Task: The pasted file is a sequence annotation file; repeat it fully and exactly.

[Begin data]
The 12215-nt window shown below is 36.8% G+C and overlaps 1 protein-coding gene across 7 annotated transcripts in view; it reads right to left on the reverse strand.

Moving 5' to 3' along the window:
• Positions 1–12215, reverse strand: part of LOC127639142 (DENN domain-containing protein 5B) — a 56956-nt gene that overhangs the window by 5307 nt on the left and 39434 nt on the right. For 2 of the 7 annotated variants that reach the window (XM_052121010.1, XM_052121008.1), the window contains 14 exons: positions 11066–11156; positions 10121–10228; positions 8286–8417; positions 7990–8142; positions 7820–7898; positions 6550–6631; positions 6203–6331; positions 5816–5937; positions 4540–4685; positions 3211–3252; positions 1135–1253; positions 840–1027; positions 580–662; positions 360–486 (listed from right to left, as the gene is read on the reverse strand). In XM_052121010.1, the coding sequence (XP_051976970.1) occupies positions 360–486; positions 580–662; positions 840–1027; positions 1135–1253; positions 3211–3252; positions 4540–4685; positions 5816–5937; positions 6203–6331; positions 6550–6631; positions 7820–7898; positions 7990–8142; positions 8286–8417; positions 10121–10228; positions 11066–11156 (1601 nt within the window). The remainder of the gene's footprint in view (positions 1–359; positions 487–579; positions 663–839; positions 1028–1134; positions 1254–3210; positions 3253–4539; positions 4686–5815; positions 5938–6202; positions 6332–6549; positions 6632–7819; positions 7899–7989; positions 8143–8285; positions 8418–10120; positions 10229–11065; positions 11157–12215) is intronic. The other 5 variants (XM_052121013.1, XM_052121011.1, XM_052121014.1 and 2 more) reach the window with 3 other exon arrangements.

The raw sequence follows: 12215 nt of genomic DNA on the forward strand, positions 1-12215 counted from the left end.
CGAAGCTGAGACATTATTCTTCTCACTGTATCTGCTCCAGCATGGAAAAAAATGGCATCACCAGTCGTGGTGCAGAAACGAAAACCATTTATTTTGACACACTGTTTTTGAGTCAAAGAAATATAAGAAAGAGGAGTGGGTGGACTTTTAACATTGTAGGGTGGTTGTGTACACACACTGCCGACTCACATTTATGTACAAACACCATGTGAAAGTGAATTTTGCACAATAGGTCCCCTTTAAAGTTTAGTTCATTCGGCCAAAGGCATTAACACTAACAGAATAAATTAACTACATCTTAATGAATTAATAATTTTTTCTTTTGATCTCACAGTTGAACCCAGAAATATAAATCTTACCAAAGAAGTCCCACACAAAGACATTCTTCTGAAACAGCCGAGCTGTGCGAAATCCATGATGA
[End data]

The 12215-nt window shown below is 36.8% G+C and overlaps 1 protein-coding gene across 7 annotated transcripts in view; it reads right to left on the reverse strand.

Moving 5' to 3' along the window:
• Positions 1–12215, reverse strand: part of LOC127639142 (DENN domain-containing protein 5B) — a 56956-nt gene that overhangs the window by 5307 nt on the left and 39434 nt on the right. For 2 of the 7 annotated variants that reach the window (XM_052121010.1, XM_052121008.1), the window contains 14 exons: positions 11066–11156; positions 10121–10228; positions 8286–8417; positions 7990–8142; positions 7820–7898; positions 6550–6631; positions 6203–6331; positions 5816–5937; positions 4540–4685; positions 3211–3252; positions 1135–1253; positions 840–1027; positions 580–662; positions 360–486 (listed from right to left, as the gene is read on the reverse strand). In XM_052121010.1, the coding sequence (XP_051976970.1) occupies positions 360–486; positions 580–662; positions 840–1027; positions 1135–1253; positions 3211–3252; positions 4540–4685; positions 5816–5937; positions 6203–6331; positions 6550–6631; positions 7820–7898; positions 7990–8142; positions 8286–8417; positions 10121–10228; positions 11066–11156 (1601 nt within the window). The remainder of the gene's footprint in view (positions 1–359; positions 487–579; positions 663–839; positions 1028–1134; positions 1254–3210; positions 3253–4539; positions 4686–5815; positions 5938–6202; positions 6332–6549; positions 6632–7819; positions 7899–7989; positions 8143–8285; positions 8418–10120; positions 10229–11065; positions 11157–12215) is intronic. The other 5 variants (XM_052121013.1, XM_052121011.1, XM_052121014.1 and 2 more) reach the window with 3 other exon arrangements.

The raw sequence follows: 12215 nt of genomic DNA on the forward strand, positions 1-12215 counted from the left end.
CGAAGCTGAGACATTATTCTTCTCACTGTATCTGCTCCAGCATGGAAAAAAATGGCATCACCAGTCGTGGTGCAGAAACGAAAACCATTTATTTTGACACACTGTTTTTGAGTCAAAGAAATATAAGAAAGAGGAGTGGGTGGACTTTTAACATTGTAGGGTGGTTGTGTACACACACTGCCGACTCACATTTATGTACAAACACCATGTGAAAGTGAATTTTGCACAATAGGTCCCCTTTAAAGTTTAGTTCATTCGGCCAAAGGCATTAACACTAACAGAATAAATTAACTACATCTTAATGAATTAATAATTTTTTCTTTTGATCTCACAGTTGAACCCAGAAATATAAATCTTACCAAAGAAGTCCCACACAAAGACATTCTTCTGAAACAGCCGAGCTGTGCGAAATCCATGATGA